Posted by Mark Halper

Getting steamy. Inside the Halden reactor, which provides steam to the nearby Norske Skog Saugbrugs paper mill in Norway.

Say the phrase “nuclear power” and people generally assume you’re talking about generating electricity.

But lest we forget, the energy from nuclear reactors can also serve other purposes, such as propelling submarines, which it has done since the 1955 launch of the USS Nautilus.

Reactors can also potentially provide clean heat for industrial processes, replacing the CO2- emitting fossil fuels that keep furnaces roaring in industries like oil and gas, cement, steel and others.

Correction: Scratch the word “potentially” in the preceding sentence because as it turns out, at least one reactor is already helping to power industry.

The reactor is a familiar one to regular Weinberg readers. It’s the so-called “test” reactor  in Halden, Norway. I wrote about it earlier this month, when I noted that Thor Energy, a privately held Oslo firm, will begin experimentally burning thorium fuel there this January.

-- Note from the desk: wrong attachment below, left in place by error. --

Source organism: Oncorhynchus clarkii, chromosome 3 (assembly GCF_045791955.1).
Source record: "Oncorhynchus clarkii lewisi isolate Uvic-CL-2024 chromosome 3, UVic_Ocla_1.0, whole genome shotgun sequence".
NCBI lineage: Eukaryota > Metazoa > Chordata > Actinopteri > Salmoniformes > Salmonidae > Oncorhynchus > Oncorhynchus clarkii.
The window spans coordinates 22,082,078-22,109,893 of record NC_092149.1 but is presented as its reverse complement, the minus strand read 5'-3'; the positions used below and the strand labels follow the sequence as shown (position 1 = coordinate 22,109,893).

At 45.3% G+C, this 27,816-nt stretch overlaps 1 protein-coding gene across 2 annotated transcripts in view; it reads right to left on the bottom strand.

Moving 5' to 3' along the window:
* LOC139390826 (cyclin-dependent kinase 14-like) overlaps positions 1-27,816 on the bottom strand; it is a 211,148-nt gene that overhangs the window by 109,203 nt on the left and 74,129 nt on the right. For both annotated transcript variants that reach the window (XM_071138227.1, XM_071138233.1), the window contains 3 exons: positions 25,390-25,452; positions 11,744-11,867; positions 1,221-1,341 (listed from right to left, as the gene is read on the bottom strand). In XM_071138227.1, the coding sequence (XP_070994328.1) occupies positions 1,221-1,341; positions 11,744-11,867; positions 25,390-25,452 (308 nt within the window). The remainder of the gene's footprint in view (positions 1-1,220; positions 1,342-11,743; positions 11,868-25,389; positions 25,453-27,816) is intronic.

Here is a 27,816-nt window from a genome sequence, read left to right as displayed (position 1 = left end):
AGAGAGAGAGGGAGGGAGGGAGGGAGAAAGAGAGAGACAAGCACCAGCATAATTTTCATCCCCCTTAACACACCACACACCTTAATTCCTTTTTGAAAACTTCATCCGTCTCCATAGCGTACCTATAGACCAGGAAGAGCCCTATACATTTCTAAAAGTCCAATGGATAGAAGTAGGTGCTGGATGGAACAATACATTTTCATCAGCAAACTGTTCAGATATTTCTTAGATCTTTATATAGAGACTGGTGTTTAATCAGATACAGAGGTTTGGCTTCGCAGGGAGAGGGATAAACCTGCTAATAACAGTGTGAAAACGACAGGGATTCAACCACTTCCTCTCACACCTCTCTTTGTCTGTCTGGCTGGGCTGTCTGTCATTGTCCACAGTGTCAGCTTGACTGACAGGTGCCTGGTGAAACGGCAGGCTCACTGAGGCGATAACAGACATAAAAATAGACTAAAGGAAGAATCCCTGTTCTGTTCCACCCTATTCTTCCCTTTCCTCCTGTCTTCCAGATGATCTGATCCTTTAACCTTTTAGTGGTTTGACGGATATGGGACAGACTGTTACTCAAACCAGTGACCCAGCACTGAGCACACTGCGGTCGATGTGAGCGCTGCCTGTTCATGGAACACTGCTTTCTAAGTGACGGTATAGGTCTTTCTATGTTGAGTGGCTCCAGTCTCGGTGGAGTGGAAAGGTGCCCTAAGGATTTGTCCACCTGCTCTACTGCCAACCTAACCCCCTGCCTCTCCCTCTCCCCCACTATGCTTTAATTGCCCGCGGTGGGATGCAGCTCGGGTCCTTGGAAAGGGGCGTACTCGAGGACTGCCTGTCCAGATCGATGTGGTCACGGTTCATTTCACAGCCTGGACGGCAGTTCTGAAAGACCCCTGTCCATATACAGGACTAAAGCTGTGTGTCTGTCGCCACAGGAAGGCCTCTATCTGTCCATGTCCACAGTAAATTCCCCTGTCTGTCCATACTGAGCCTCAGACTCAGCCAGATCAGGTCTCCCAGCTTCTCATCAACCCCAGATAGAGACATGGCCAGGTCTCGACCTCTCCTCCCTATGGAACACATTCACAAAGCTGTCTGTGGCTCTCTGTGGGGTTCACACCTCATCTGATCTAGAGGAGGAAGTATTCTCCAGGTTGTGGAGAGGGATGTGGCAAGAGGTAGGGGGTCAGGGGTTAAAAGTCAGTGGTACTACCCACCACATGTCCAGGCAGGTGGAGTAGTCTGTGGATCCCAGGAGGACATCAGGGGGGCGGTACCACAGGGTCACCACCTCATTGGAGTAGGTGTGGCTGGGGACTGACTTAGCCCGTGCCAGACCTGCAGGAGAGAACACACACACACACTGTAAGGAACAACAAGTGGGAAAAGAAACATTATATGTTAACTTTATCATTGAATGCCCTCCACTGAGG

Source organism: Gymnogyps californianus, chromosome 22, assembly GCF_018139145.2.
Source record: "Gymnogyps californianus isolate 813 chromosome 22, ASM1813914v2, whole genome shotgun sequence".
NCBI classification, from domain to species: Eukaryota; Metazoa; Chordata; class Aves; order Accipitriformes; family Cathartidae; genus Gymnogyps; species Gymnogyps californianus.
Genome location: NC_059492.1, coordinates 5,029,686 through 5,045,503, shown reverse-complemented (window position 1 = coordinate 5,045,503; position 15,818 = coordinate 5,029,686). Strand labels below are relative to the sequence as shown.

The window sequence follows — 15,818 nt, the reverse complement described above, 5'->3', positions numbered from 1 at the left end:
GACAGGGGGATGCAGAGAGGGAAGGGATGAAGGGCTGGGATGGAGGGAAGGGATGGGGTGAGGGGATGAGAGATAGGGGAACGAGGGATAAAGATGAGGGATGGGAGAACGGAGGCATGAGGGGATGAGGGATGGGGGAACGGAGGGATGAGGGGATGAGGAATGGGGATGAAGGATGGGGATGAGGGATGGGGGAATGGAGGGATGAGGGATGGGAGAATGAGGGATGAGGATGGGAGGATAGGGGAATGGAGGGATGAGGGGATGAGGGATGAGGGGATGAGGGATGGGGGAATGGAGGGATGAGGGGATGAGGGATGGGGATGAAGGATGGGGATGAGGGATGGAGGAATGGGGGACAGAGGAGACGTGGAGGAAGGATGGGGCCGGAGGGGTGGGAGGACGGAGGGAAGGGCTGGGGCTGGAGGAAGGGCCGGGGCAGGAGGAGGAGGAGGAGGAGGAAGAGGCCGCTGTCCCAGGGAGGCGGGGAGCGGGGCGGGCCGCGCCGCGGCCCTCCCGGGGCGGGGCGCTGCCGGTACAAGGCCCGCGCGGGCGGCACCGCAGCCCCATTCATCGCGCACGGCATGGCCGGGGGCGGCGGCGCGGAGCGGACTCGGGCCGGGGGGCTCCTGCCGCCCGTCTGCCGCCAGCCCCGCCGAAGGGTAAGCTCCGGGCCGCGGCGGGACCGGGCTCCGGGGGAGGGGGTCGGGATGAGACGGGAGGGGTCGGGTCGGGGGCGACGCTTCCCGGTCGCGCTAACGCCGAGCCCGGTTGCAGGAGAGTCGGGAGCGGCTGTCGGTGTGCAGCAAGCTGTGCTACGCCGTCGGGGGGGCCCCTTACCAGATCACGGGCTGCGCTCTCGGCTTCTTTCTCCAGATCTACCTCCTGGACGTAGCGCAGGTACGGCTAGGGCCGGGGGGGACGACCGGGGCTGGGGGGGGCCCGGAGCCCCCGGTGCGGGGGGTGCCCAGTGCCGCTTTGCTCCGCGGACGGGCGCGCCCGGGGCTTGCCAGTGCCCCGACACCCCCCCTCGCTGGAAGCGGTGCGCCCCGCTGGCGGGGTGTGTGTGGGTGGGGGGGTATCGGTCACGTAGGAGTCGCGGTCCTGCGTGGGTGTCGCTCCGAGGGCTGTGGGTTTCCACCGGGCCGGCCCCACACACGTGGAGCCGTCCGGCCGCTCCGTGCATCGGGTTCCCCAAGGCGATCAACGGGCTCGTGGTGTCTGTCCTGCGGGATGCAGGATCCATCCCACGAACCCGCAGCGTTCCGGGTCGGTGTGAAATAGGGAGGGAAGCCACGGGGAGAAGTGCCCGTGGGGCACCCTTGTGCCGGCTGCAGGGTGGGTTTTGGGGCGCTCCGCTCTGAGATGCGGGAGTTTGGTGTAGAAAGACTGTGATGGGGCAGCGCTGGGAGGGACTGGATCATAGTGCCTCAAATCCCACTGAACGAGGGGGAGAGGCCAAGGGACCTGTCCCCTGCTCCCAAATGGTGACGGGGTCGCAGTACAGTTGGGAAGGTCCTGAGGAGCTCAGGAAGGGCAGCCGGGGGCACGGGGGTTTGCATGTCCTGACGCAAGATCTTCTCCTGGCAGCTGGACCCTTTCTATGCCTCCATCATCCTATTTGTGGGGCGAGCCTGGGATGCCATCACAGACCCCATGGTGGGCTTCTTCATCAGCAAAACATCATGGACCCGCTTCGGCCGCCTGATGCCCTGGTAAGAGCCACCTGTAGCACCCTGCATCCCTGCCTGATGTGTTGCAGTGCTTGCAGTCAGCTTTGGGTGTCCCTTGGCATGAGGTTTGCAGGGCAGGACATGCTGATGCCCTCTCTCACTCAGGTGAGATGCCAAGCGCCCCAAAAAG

While I was revisiting my story, I stumbled across some striking information stating that steam from the Halden reactor “is normally delivered as process steam to the nearby paper mill.”

That insight, from the French government nuclear agency Commissariat à l’énergie atomique et aux énergies alternatives  (CEA, or in English, the Energy and Alternative Energies Commission) , notes that while Halden sometimes simply dumps the steam into a river (what a waste – why NOT put it to use?) it typically pipes the hot stuff over to a paper mill that uses it somewhere in the paper making process.